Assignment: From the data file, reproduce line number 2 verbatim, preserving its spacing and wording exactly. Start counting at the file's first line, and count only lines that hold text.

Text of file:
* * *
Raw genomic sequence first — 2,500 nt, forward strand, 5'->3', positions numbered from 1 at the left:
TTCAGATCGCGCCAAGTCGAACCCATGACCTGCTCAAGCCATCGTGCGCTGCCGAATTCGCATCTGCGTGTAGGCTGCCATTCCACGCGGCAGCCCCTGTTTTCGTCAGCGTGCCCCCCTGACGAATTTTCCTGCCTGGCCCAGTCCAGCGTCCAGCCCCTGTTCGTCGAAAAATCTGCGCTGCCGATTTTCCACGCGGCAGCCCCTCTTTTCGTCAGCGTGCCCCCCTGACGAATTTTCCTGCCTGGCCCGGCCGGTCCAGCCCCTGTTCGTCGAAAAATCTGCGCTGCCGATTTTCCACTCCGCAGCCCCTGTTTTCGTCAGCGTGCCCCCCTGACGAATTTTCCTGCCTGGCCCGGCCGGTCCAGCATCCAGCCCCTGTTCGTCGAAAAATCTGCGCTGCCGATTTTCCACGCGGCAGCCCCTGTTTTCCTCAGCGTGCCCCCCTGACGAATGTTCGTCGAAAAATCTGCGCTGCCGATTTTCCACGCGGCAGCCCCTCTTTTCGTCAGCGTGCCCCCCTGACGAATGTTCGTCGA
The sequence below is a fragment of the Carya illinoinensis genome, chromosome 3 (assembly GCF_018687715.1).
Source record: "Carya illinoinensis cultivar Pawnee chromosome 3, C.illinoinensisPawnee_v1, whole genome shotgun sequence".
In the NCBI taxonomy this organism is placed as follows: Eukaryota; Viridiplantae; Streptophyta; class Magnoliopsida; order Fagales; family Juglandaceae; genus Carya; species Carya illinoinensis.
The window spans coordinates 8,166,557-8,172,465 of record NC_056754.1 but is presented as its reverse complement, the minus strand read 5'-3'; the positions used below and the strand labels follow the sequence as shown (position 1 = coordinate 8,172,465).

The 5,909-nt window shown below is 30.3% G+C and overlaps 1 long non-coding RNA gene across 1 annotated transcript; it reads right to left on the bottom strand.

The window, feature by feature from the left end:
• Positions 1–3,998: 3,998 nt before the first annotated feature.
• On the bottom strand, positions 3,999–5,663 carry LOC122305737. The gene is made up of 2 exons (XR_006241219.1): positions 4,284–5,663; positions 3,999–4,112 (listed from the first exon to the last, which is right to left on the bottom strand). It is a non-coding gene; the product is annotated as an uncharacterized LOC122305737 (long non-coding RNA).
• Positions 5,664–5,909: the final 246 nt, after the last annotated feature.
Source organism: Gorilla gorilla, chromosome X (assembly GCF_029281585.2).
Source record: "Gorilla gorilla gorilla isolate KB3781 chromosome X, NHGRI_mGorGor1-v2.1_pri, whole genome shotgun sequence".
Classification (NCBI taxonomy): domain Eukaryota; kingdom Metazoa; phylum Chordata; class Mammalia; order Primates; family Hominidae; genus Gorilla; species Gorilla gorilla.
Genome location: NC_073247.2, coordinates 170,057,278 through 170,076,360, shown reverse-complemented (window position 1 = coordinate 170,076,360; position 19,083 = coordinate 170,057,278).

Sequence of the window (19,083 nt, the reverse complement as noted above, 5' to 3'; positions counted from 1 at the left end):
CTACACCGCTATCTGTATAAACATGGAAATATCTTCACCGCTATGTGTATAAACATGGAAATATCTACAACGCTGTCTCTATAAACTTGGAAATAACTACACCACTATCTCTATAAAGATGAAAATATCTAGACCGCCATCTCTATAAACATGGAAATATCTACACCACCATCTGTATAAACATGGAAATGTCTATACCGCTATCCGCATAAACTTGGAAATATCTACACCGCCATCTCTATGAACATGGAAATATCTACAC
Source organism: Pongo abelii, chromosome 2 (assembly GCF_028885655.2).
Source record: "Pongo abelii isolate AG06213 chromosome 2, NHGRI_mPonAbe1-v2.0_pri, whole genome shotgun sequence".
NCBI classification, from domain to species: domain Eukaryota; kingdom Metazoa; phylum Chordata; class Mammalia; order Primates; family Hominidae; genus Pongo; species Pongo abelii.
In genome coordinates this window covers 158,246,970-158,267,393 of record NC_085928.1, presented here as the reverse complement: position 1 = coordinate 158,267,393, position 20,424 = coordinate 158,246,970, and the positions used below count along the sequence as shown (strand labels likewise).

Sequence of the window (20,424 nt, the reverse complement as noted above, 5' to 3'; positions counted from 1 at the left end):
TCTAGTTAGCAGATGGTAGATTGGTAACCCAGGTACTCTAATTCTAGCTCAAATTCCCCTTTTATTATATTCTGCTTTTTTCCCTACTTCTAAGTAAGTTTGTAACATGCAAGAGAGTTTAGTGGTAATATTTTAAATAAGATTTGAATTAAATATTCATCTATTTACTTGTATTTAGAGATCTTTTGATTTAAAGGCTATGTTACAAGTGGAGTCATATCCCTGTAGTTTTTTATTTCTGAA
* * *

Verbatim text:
TTCAGATCGCGCCAAGTCGAACCCATGACCTGCTCAAGCCATCGTGCGCTGCCGAATTCGCATCTGCGTGTAGGCTGCCATTCCACGCGGCAGCCCCTGTTTTCGTCAGCGTGCCCCCCTGACGAATTTTCCTGCCTGGCCCAGTCCAGCGTCCAGCCCCTGTTCGTCGAAAAATCTGCGCTGCCGATTTTCCACGCGGCAGCCCCTCTTTTCGTCAGCGTGCCCCCCTGACGAATTTTCCTGCCTGGCCCGGCCGGTCCAGCCCCTGTTCGTCGAAAAATCTGCGCTGCCGATTTTCCACTCCGCAGCCCCTGTTTTCGTCAGCGTGCCCCCCTGACGAATTTTCCTGCCTGGCCCGGCCGGTCCAGCATCCAGCCCCTGTTCGTCGAAAAATCTGCGCTGCCGATTTTCCACGCGGCAGCCCCTGTTTTCCTCAGCGTGCCCCCCTGACGAATGTTCGTCGAAAAATCTGCGCTGCCGATTTTCCACGCGGCAGCCCCTCTTTTCGTCAGCGTGCCCCCCTGACGAATGTTCGTCGA